WASHINGTON - The Internal Revenue Service yesterday unveiled the final instructions to its redesigned Form 990 for nonprofit organizations and Schedule K on tax-exempt bonds.

The final instructions come after the IRS received comment letters from the National Association of Bond Lawyers and the American Bar Association.

In a key change from the proposed instructions, the IRS agreed to clarify the reporting requirements for what refunding bonds 501(c)(3) organizations would have to provide information on, a high priority for NABL in its June letter. The IRS clarified that issuers will not have to provide information about the private business use of bonds issued before 2003 that were refunded after 2002.

The draft instructions to Schedule K, which were issued in April, stated that nonprofit organizations would only have to provide information on bonds issued after 2001. However, IRS officials had told bond lawyers in January that Schedule K would apply to refundings, which bond attorneys said would have forced charities to provide information on the underlying bonds possibly dating back several years, a potential problem for some organizations.

"I think that was an issue that was pretty important to 501(c)(3) organizations and without that change, they potentially would have been required to go back many years to determine private business use, well before they were put on notice that they would need to report that information," said Scott Lilienthal, a partner at Hogan & Hartson LLP.

He noted that the change was "probably our most important comment ... So overall, I think we've got to be pretty pleased."

Some other substantial changes made from the April draft version of the instructions to the final version involve how 501(c)(3) organizations will have to report potential private business use.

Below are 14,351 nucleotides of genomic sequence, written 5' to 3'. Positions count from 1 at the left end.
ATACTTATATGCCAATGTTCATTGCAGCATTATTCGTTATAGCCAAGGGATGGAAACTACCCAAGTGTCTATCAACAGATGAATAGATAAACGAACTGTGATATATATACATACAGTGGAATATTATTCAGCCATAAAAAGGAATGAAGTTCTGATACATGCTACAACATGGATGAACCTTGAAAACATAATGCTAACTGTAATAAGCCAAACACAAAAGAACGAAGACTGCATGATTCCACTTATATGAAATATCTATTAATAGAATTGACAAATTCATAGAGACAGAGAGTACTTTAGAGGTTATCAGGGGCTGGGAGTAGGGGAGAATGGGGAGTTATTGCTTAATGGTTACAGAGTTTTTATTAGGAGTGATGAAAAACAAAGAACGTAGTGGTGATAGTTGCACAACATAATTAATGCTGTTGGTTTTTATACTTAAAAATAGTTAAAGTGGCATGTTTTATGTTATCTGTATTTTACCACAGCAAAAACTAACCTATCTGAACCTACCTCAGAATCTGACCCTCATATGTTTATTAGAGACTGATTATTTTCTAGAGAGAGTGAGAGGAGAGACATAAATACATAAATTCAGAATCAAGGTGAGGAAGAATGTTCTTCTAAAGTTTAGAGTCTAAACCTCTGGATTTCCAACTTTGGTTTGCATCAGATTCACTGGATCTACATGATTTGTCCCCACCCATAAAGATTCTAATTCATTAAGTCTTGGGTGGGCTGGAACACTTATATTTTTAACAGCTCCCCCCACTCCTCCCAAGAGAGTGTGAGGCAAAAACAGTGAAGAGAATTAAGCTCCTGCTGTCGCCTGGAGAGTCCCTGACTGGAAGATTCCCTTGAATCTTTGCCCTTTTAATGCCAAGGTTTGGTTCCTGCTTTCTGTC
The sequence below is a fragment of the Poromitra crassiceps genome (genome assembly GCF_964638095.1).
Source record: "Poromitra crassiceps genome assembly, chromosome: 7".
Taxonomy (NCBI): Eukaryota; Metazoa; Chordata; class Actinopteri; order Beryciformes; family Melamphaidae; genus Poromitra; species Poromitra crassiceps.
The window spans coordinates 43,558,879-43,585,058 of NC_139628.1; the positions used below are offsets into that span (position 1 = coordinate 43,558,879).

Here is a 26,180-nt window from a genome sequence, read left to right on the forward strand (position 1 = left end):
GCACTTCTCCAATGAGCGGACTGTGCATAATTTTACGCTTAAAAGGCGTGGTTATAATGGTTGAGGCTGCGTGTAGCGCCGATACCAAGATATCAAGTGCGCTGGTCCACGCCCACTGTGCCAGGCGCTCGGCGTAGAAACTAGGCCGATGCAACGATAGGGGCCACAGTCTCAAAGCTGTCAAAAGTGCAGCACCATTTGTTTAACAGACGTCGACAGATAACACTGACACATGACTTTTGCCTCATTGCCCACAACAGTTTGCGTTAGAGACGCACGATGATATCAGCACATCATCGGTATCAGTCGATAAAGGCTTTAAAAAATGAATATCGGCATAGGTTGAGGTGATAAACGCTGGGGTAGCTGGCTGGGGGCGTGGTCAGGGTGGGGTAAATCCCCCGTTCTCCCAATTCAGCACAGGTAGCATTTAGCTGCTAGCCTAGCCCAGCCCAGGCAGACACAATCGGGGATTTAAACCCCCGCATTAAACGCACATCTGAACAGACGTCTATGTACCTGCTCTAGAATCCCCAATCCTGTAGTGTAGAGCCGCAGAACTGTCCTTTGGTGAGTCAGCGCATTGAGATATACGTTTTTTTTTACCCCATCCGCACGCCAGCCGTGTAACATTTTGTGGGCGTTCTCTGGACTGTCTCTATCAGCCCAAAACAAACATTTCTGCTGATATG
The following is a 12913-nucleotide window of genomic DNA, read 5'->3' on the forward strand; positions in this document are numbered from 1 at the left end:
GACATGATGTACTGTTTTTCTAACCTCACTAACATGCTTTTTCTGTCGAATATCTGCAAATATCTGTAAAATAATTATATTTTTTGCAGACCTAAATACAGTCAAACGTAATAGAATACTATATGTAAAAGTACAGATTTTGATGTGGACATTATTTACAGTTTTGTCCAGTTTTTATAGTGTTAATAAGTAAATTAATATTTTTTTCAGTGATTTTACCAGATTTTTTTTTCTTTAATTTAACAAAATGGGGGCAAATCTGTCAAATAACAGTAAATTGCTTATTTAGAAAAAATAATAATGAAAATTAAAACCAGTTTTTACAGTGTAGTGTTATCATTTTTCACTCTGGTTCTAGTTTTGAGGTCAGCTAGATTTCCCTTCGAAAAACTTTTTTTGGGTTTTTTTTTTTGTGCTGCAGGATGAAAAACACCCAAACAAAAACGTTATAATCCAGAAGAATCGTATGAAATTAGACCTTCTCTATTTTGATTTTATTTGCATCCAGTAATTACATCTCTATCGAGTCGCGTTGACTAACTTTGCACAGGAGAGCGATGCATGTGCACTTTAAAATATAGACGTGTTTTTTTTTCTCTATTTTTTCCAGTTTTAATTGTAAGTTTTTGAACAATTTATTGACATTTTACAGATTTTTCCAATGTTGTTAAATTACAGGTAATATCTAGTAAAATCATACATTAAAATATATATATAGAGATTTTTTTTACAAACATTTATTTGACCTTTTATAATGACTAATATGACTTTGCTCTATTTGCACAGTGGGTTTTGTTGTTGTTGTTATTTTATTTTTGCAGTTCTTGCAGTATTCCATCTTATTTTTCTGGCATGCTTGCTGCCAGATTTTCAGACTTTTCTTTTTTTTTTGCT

In its June letter, NABL had expressed concern that since the draft instructions required the reporting of any management or service contracts that "may" result in private business use, the wording could have forced organizations who were confident no private use occurred, perhaps through an IRS-sanctioned safe harbor, to still respond affirmatively to the question.

The final instructions still require organizations to indicate if they have contracts, even under the safe harbor, that may result in private business use. But, they are not required to account for safe harbor contracts in calculating their average private business use for the fiscal year.

"The [final] instructions make very clear that if a management, service, or research agreement may result in private business use, then the responder has to answer 'yes,' even if the contract or agreement qualifies under the IRS safe harbor," said Jeremy Spector, a partner at Mintz Levin Cohn Ferris Glovsky & Popeo PC. "However, on the instructions regarding the amount of private use during the year, the IRS says that any contracts meeting the safe harbor ... don't have to be reported as private use."

But Linda Schakel, a partner at Ballard Spahr Andrews & Ingersoll LLP, noted that requiring organizations to report contracts even if they fall under the safe harbor could present a substantial burden to some large organizations.

"Some of these hospitals have hundreds of [contracts] ... you're going to probably have to have full-time people for filing out 990's," she said. "This is definitely a lot of information, that would allow the IRS to be able to go back to organizations and do a lot more intensive questions and audits, which is very expensive and time-consuming for organizations."

Additionally, the IRS changed its instructions to require charities to report their average private business use for the fiscal year. Previously, they had been required to report the highest percentage of private business use occurring in the fiscal year.

However, the IRS did not include a provision that tells organizations to provide information to their "best ability," a request made by some bond attorneys. The draft and final instructions both state that the penalty for reporting inaccurate information on the form is perjury, but some had called for more leeway from the agency for organizations lacking the necessary documents from older transactions.

Under the new form and schedule, charitable and other nonprofit tax-exempt organizations with more than $100,000 of bonds outstanding are required to list any bonds issued after 2002 that are still outstanding for the 2008 tax year in forms to be filed in 2009. The agency is giving borrowers a one-year delay in responding to detailed questions about the bond issues in Part II-Part IV of Schedule K. Those questions must be answered for the 2009 tax year in forms to be filed in 2010.

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